It is nonsense to say that machinery is a Frankenstein's monster which will destroy mankind ; on the contrary, it may save him. It has rendered possible so great an improvement in the standard of- life that the luxuries of a generation ago are the necessities of to-day. It may be true that less than 10 per cent. of the trade of the United States is foreign trade, but the recent experiences of that country, which alone of all the countries in the world stood some chance of living in splendid isolation, are an amazing example of the chastening lessons of a mechanical age. They show that unless nations- can develop their ideas of loyalty in order to keep- up with the development of their machines they must all perish.
It is not easy to write optimistically when so many countries are already so close to financial collapse; And yet the universality of the crisis is the most hopeful feature about it. Unless we were all suffering from unemployment and from the fact- that' gold is not the stable token of exchange that we were- accustomed to -believe--L-although its effects on commerce before and after the discovery of the Rand miries should have taught is better—there would be little hope of an international conference to -deal with currency.- Unless we were all finding that high tariff barriers protect domestic- trade only at the expense of world trade, there would be no hope that a British threat of- a tariff might lead to a general reduction of excessive Customs duties elsewhere. Unless countries as wealthy as France and the United States were faced with the prospect of unbalanced budgets there would be no hope that the Disarmament Conference, of next February would succeed even in limiting armaments at their present level.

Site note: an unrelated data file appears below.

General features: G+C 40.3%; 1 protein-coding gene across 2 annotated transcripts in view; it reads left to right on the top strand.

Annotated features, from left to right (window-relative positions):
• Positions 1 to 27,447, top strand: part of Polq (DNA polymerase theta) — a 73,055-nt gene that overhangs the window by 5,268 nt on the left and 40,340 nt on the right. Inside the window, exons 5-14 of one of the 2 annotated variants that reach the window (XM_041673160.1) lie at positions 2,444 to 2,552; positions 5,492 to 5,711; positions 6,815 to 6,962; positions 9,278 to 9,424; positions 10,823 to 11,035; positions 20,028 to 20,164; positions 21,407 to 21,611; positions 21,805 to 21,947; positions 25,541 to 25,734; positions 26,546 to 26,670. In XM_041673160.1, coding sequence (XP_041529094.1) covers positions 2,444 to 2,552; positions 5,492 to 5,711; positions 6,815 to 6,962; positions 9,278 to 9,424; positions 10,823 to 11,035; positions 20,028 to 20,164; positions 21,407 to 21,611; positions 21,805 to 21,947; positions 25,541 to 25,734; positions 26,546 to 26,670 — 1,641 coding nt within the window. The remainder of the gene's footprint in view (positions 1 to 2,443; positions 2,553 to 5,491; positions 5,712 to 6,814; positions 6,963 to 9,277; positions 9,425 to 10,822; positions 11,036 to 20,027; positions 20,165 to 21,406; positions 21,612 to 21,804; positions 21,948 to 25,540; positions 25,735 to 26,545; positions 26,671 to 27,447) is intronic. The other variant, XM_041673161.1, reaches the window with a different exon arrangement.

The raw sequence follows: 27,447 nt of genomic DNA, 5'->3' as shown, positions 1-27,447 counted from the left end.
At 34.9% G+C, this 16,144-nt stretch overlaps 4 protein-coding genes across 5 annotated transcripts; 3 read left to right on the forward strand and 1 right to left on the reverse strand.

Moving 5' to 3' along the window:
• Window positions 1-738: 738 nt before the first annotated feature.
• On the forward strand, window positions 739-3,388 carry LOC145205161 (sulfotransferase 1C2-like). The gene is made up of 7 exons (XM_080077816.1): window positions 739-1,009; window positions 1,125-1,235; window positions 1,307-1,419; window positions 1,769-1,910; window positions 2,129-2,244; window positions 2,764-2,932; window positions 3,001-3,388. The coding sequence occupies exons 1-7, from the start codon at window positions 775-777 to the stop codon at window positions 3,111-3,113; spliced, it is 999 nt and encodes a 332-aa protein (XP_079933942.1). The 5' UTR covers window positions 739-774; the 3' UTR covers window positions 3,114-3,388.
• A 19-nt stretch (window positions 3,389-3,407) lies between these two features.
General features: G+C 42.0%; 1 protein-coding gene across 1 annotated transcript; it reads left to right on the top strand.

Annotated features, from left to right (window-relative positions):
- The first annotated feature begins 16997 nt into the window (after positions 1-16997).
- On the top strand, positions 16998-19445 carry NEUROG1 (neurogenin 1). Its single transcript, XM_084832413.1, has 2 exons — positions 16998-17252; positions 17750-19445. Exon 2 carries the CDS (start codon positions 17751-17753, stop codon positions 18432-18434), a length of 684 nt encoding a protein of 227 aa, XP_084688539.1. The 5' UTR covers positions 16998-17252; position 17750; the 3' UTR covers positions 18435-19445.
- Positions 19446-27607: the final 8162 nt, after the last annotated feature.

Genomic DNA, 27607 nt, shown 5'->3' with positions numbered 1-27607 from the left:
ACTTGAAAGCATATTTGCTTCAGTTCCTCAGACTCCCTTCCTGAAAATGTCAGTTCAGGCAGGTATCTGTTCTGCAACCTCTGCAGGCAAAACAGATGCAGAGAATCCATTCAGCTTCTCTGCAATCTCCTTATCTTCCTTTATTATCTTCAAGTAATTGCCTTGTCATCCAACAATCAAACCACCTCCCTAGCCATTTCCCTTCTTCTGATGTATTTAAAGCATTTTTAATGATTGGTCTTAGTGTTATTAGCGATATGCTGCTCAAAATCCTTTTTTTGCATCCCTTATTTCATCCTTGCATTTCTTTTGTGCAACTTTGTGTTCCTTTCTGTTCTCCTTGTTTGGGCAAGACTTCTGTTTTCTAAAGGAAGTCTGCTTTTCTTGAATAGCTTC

We have told ourselves often enough that all men are brothers, but we have never believed it. Instead, we have believed that a man who talked a language different from ours must necessarily be our inferior. We have allowed the narrow conception of national patriotism to make a policy of loyalty towards all members of the human race appear almost as a crime. The events of the last few years—and especially since the American slump put an end to German borrowing in Wall Street, which had concealed the damaging effect on debtor and creditor alike of war debts and reparations—have begun to teach us that no one member of the community can suffer without involving suffering for all. And, at the same time, this chasm that yawns between countries who have too much and cannot sell, and those who have too little and cannot buy, is so obviously absurd and artificial that half a dozen men sitting round a table could abolish it in an hour, provided they had the confidence of their respective peoples behind them. But instead of confidence there is still a conception of patriotism which leads to the belief that the foreigner exists, not to trade with us, but to trick us, not to co-operate with us so that more and more people may enjoy the good things of life, but to fight us at the first opportunity. And it is that distrust rather than any radical defect in political, economic or financial machinery which threatens us with a decade of misery.